Expert pulmonologists comment on emerging therapies in the pipeline for the treatment of IPF.
Steven D. Nathan, MD, FCCP: Pirfenidone and nintedanib have been around for 7 years. What’s going to come down the pike next? I mentioned inhaled treprostinil is approved to treat complicating PH [pulmonary hypertension] being studied as a potential antifibrotic. There are many other drugs in various stages of development.
Drug development takes awhile, and inhaled treprostinil is in phase 3. There’s the drug that was owned by Promedior and is now owned by Roche, PRM-151. That’s being studied in a phase 3 clinical trial by Roche. There was the Galapagos study [ISABELA phase 3 trial], which got halted earlier this year for some reason. Data still have to be presented, but that was halted early so it’s not going to bear out as a therapy. There’s FibroGen’s anticonnective tissue growth factor infusion that’s being studied in a phase 3 trial as well.
It takes awhile for these drugs to go through phase 3, for the data to be scrubbed and analyzed, for patients to be followed, to go before the FDA. If any of the 3 agents I just mentioned that are on phase 3 do bear fruit and are shown to work in IPF, then it’s probably a minimum of another 2 years to maybe 4 years before 1 of them becomes available for clinical practice.
Many other drugs in phase 2 are even further behind. Many who will go on to phase 3 will depend on the phase 2 results, obviously. The next wave after these 3 that I mentioned is probably 7 to 10 years down the road. At this point, therefore, we have pirfenidone, nintedanib, and inhaled treprostinil that we can give our patients who have IPF [idiopathic pulmonary fibrosis]. We have to be patient, and our patients have to be willing to get enrolled and recruited into clinical trials. That’s important in our global management of these patients: the opportunity of being enrolled in a clinical trial because the availability of pirfenidone, nintedanib, and inhaled treprostinil is only through the good graces of the patients previously who were willing to participate in randomized controlled, placebo-controlled clinical trials.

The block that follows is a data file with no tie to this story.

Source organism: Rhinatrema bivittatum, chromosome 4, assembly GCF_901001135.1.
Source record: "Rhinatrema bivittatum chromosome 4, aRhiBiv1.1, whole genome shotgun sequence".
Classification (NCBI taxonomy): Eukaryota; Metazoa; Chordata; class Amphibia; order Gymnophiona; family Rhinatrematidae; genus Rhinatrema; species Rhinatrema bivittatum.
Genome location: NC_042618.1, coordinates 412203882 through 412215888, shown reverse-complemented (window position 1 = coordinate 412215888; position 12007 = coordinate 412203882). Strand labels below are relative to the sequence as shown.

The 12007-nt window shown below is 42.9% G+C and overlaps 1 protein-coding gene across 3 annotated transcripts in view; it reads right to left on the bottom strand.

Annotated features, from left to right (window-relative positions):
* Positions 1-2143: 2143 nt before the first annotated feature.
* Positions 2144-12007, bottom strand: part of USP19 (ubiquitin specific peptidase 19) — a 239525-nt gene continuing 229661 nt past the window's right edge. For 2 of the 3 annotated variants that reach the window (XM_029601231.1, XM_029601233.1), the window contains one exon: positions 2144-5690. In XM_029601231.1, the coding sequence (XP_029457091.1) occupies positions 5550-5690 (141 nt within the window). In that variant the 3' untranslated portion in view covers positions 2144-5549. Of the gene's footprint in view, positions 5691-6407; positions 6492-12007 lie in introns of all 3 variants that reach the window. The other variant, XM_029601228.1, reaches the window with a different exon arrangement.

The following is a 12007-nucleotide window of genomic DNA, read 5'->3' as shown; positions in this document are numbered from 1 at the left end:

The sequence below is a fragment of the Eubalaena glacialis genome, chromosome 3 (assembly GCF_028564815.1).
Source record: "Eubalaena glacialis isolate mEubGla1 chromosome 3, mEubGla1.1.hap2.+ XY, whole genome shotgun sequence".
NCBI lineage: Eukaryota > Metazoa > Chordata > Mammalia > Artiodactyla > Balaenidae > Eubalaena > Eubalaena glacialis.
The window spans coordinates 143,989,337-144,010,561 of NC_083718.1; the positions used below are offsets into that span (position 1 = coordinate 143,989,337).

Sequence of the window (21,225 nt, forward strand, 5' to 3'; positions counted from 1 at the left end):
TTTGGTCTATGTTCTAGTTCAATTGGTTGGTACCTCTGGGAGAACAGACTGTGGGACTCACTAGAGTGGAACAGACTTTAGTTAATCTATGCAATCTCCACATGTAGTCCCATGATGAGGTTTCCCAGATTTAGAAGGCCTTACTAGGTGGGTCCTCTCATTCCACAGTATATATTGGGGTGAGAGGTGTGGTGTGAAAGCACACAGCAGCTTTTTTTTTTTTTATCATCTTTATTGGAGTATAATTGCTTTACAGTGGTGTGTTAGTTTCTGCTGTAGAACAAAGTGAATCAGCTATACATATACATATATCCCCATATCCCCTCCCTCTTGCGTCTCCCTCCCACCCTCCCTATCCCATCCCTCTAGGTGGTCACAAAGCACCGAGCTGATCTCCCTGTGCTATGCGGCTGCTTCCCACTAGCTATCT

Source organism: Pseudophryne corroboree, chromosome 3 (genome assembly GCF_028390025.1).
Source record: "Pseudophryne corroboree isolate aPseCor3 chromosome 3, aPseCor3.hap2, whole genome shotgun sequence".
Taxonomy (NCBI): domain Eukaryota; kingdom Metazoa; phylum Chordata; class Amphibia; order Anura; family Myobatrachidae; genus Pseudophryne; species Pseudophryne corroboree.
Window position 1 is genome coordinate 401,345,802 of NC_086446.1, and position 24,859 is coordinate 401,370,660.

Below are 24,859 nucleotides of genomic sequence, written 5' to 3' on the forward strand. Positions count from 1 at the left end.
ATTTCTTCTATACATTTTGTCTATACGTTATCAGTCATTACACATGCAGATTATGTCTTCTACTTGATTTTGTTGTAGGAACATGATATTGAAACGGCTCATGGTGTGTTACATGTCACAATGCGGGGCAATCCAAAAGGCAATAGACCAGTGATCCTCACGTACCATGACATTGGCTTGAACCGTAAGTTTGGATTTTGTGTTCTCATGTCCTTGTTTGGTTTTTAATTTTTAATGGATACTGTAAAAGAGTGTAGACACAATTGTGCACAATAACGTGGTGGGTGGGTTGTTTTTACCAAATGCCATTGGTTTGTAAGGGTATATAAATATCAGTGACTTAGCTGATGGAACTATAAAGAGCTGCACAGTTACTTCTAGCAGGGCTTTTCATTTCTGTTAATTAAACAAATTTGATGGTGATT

Fernando J. Martinez, MD, MS: There’s a tremendous push. It’s amazing to see how much advance is taking place in IPF over the last decade. It’s unbelievable. We have 2 agents that work, and dozens of clinical trials are ongoing with agents that span the spectrum of how the lung is injured and how it responds to that injury. Several drugs are in advanced-stage development, in phase 3, the traditional large, blinded, placebo-controlled trials.
There’s a drug being tested that specifically targets a very downstream pathway in the fibrotic pathway, which is pamrevlumab. It’s had impressive phase 2 results. It’s in a phase 3 program now. We’re all excited about how that looks. There’s a drug called ataxin-2 that targets a particular inflammatory process that’s been associated with progressive fibrosis, also with very impressive phase 2 data and in a phase 3 program. I’m 1 of the co–PIs [principal Investigators] of that study, so I’m biased. That study is now global and enrolling patients.
There was a recent study of inhaled treprostinil, which was more targeted to the pulmonary hypertension complication of ILD [interstitial lung disease]. But it suggested that it may improve lung function, so that’s being tested. There are 27 or 28 earlier-stage phase 2 studies that are ongoing. It’s dramatic how much advance we’ve made. The discussions that we have with patients at our center [Weill Cornell Medicine] are about not only the antifibrotics but the 5 or 6 active clinical trials that are present at any given time.
My suspicion is that within the next 2 or 3 years, the situation will be much more hopeful with combinations of these agents targeted to a specific patient. The overall approach and prognosis of patients is going to be markedly improved, and it’s not going to be 20 years. It’s going to be within the next few years. I am absolutely convinced that’s going to be the case.
Steven D. Nathan, MD, FCCP: Stem cells have been looked at for IPF, mostly just feasibility and tolerability. I know stem cells sounds sexy for everything, but we don’t have efficacy data yet. There’s some promise to using stem cells, but I cannot endorse this in any way, shape, or form outside a clinical trial until we have the appropriate clinical trials to show that this is a strategy that works.
Transcript Edited for Clarity